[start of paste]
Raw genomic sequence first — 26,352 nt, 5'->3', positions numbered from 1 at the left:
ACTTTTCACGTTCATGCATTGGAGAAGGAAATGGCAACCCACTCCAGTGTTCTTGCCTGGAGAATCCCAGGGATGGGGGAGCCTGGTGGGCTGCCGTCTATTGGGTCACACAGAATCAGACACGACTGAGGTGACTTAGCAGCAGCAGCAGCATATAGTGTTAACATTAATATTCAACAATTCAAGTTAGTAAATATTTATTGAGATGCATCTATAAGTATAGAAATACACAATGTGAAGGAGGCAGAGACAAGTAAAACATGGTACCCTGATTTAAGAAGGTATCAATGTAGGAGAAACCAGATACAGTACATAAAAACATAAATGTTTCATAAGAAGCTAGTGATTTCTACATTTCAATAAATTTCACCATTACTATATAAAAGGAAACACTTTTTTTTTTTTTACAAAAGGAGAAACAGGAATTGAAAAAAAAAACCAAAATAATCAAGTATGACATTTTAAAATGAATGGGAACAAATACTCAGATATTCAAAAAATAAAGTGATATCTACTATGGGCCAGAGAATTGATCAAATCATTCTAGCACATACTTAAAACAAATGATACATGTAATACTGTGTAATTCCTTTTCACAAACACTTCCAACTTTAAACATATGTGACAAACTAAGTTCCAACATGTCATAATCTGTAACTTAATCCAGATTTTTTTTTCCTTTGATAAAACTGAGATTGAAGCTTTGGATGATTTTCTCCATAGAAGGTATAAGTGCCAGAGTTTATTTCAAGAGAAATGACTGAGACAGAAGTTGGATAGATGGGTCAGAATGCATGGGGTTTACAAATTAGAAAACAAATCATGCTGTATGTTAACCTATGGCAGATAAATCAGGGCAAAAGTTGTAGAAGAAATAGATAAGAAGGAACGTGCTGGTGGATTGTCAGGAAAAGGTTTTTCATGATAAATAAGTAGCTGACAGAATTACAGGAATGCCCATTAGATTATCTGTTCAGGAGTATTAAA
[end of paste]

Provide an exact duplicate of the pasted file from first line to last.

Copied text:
Raw genomic sequence first — 26,352 nt, 5'->3', positions numbered from 1 at the left:
ACTTTTCACGTTCATGCATTGGAGAAGGAAATGGCAACCCACTCCAGTGTTCTTGCCTGGAGAATCCCAGGGATGGGGGAGCCTGGTGGGCTGCCGTCTATTGGGTCACACAGAATCAGACACGACTGAGGTGACTTAGCAGCAGCAGCAGCATATAGTGTTAACATTAATATTCAACAATTCAAGTTAGTAAATATTTATTGAGATGCATCTATAAGTATAGAAATACACAATGTGAAGGAGGCAGAGACAAGTAAAACATGGTACCCTGATTTAAGAAGGTATCAATGTAGGAGAAACCAGATACAGTACATAAAAACATAAATGTTTCATAAGAAGCTAGTGATTTCTACATTTCAATAAATTTCACCATTACTATATAAAAGGAAACACTTTTTTTTTTTTTACAAAAGGAGAAACAGGAATTGAAAAAAAAAACCAAAATAATCAAGTATGACATTTTAAAATGAATGGGAACAAATACTCAGATATTCAAAAAATAAAGTGATATCTACTATGGGCCAGAGAATTGATCAAATCATTCTAGCACATACTTAAAACAAATGATACATGTAATACTGTGTAATTCCTTTTCACAAACACTTCCAACTTTAAACATATGTGACAAACTAAGTTCCAACATGTCATAATCTGTAACTTAATCCAGATTTTTTTTTCCTTTGATAAAACTGAGATTGAAGCTTTGGATGATTTTCTCCATAGAAGGTATAAGTGCCAGAGTTTATTTCAAGAGAAATGACTGAGACAGAAGTTGGATAGATGGGTCAGAATGCATGGGGTTTACAAATTAGAAAACAAATCATGCTGTATGTTAACCTATGGCAGATAAATCAGGGCAAAAGTTGTAGAAGAAATAGATAAGAAGGAACGTGCTGGTGGATTGTCAGGAAAAGGTTTTTCATGATAAATAAGTAGCTGACAGAATTACAGGAATGCCCATTAGATTATCTGTTCAGGAGTATTAAA